The Persian Jewish Community in Beverly Hills

Ashkenazi Jews are the dominant group of Jews in the US and Europe, but I think it’s worthwhile to discuss other Jewish groups, particularly those from the Middle East because Middle Eastern Jewish groups  illustrate Judaism in its purest forms. Middle Eastern Jewish groups are quite similar to Ashkenazi groups as they existed in traditional Europe. Among contemporary Ashkenazim, they resemble the more Orthodox and fundamentalist segments of the community.

A good example are the Syrian Jews that were the subject of a previous blog. Despite living in the US for over 100 years, they remain hermetically sealed off from the rest of America, including other Jews. They aggressively police group boundaries, particularly intermarriage. Their business relationships are with other Syrian Jews, particularly family members. Recently, the Syrian Jewish community has been implicated in scandals involving money laundering, drug and organ trafficking, and tax evasion (See here and here). Reflecting practices in traditional Jewish communities, a community member who ratted out other Syrian Jews to the police was renounced by his own father.

A recent article, “The Persian Conquest” describes  a more recently arrived group of Oriental Jews who emigrated from Iran since the fall of the Shah and mostly settled in Southern California, particularly Beverly Hills. This is an elite group:

Although dispossessed, the thousands of Iranian Jews who flocked to Beverly Hills … had assets most immigrants lack: advanced education, business experience and, in the majority of cases, some cash in overseas accounts.

The following paragraph gets at the insular, clannish nature of these Jews.

A complaint sounded by Beverly Hills old-timers was that the Persians could be clannish, self-segregating and indifferent to the established norms of the community they were entering. … Thanks to their wealth and numbers, Persians didn’t need to adapt. Instead, they developed a self-sufficient Farsi-speaking enclave, complete with grocery stores, restaurants and even taxi services. And rather than courting the local social establishment, rich Persians stuck to their own social world, which revolved around lavish 1,000-person bar mitzvahs and weddings. “My mother really doesn’t need to speak English, although she does,” says Nazarian.

The comment on lack of concern for established norms recalls the behavior of Lubavitcher Jews in Postville, Iowa: No concern for even trivial things like mowing lawns or shoveling sidewalks.  More importantly, it reminds one of the lack of respect for Christian traditions that has been so characteristic of the mainstream Jewish community in the US, as recounted, for example, by Edmund Connelly (see here, here and here).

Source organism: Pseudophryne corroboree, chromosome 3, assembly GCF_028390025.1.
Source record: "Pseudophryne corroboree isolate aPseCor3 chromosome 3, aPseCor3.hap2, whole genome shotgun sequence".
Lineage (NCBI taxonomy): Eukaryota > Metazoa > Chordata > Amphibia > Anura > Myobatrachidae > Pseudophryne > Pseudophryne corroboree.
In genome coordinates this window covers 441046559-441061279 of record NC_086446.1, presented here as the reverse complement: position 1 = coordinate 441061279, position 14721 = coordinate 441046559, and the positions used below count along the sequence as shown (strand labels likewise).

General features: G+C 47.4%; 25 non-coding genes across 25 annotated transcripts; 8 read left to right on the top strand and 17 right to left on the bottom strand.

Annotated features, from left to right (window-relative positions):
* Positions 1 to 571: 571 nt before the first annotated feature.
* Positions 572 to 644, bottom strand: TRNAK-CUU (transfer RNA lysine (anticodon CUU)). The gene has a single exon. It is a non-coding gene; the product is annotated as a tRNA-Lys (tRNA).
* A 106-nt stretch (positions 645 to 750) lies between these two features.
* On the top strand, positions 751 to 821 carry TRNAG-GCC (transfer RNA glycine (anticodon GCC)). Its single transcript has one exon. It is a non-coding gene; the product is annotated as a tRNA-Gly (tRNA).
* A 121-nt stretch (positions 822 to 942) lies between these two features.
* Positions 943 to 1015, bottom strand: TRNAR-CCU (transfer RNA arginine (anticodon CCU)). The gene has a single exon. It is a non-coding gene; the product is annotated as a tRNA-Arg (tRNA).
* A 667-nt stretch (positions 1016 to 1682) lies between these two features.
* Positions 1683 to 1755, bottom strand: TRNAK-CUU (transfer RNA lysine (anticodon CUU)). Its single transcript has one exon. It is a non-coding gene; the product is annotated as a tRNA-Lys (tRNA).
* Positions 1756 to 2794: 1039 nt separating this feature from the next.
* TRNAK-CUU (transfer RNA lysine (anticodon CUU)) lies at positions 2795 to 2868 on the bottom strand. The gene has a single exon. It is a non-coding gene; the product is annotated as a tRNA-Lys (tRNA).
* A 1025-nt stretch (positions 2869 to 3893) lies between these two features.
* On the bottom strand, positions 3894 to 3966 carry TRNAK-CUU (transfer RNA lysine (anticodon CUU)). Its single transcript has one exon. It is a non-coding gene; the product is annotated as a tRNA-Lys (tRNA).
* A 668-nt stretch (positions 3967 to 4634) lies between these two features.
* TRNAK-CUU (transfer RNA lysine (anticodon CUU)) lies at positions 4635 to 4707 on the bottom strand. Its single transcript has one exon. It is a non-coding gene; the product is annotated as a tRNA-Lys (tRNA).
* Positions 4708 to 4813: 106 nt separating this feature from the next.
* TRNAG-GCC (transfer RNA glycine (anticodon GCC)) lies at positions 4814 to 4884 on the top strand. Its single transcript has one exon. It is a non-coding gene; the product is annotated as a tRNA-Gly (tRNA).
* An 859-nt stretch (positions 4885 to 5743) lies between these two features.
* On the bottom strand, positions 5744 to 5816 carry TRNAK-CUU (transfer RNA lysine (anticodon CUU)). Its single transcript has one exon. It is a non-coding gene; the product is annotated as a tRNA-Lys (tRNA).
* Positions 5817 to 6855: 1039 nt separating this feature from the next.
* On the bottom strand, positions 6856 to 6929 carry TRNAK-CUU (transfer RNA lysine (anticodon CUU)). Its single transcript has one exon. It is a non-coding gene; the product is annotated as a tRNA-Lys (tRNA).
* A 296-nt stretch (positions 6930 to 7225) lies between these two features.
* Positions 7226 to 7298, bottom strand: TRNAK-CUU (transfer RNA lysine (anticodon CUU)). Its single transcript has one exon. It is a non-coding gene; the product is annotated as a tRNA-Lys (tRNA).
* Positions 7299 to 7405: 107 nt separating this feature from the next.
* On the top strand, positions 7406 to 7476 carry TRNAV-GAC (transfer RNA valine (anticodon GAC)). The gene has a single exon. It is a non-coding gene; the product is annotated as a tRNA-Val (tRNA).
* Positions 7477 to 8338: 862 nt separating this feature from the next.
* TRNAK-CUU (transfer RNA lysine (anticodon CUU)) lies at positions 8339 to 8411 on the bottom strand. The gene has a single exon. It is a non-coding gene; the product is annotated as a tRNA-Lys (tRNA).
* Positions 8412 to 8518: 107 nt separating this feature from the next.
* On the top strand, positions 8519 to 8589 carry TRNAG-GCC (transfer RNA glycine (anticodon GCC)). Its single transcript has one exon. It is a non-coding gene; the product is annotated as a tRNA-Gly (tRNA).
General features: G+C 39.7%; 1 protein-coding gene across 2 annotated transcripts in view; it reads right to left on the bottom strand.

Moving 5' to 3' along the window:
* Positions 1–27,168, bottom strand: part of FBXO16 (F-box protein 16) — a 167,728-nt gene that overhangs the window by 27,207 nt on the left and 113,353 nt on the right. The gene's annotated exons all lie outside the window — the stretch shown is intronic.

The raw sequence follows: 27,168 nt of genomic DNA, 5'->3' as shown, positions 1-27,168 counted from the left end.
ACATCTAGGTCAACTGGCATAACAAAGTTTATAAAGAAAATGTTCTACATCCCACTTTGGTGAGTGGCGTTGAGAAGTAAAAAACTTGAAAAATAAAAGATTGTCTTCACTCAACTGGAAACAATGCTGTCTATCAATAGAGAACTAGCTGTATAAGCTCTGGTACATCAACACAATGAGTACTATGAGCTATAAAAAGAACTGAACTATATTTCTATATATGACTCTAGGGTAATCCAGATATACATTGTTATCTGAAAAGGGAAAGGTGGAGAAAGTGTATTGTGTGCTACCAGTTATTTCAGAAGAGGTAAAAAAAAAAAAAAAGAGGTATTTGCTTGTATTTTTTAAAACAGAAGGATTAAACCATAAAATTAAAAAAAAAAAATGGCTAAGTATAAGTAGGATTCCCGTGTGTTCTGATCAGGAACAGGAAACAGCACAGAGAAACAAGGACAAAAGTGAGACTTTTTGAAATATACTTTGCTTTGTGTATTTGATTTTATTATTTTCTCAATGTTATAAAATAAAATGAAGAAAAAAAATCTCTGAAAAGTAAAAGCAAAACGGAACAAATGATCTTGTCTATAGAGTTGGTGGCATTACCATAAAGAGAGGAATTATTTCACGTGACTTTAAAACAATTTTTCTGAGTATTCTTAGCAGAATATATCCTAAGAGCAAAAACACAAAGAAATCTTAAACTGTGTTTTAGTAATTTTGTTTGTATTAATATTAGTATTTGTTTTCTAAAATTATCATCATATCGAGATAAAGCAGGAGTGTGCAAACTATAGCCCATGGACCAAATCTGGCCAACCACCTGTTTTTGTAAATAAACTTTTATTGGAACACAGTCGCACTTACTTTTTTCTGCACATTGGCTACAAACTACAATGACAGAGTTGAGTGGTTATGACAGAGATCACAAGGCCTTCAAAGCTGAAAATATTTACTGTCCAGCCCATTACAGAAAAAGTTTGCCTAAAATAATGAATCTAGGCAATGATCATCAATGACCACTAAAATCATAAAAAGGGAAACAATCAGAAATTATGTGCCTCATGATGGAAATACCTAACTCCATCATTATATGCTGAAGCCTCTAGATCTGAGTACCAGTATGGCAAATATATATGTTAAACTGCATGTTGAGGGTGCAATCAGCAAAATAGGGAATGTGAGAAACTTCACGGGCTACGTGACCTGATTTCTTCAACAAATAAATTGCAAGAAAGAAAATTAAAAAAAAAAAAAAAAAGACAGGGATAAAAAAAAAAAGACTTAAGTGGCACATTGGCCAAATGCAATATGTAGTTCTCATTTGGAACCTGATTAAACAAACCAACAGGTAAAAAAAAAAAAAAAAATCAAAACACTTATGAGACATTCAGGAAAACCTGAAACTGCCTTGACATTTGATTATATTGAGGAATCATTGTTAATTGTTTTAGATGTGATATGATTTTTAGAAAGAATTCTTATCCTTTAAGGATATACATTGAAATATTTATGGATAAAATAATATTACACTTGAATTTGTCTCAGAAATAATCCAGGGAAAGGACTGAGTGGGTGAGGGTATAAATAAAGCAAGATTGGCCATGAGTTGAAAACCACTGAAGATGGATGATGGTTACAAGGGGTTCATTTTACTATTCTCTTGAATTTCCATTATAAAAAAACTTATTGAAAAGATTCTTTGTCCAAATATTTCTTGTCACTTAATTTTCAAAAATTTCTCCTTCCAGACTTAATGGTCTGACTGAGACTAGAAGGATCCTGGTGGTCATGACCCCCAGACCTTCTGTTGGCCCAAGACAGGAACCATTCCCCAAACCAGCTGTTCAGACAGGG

An informant goes on to say, “Cultural preservation is one part of the experience of being displaced, and as with any immigrant community, we naturally want to associate with one another. Middle Eastern countries also tend to be very tribal.”

This comment on the tribal nature of Middle Eastern societies is right on the mark — a critical difference between Jewish and Western cultural traditions. It’s no surprise then that marriage with another Persian Jew is the norm. In the following quote, notice that marriage is at least as much about fitting into the other person’s family as it is about finding someone who satisfies your psychological needs as an individual — a clear marker of the collectivist mindset:

Likewise, a majority in the younger generation choose to marry fellow Persians—much to their parents’ relief. “They don’t have to marry Persian,” says Jasmine Yadegar, in a tone suggesting that she hopes her two twentysomething daughters—both of whom still live at home—eventually will. “All I want for them is to be happy and find people with the same background.”

“For me,” says daughter Sabrina, an aspiring fashion designer, “I think it’s a lot easier to fall in love with someone who has the same ideas and experiences.”

“I need to love their family, and they need to love mine,” adds older sister Jessica, a documentary filmmaker. “Some of my American friends have told me that you’re not dating the parents. They say you don’t need to meet the parents on the first, second or third date. That’s not my view. I think the longer you postpone the introduction to the family, the longer it takes you to get to know if this is someone you want to spend the rest of your life with.”

If you married an outsider, you would be completely cut off from the intense social life of the community.

It will be interesting to see if this group is as able as the Syrian Jews to remain separate in the American context.

Bookmark and Share

5 replies

Comments are closed.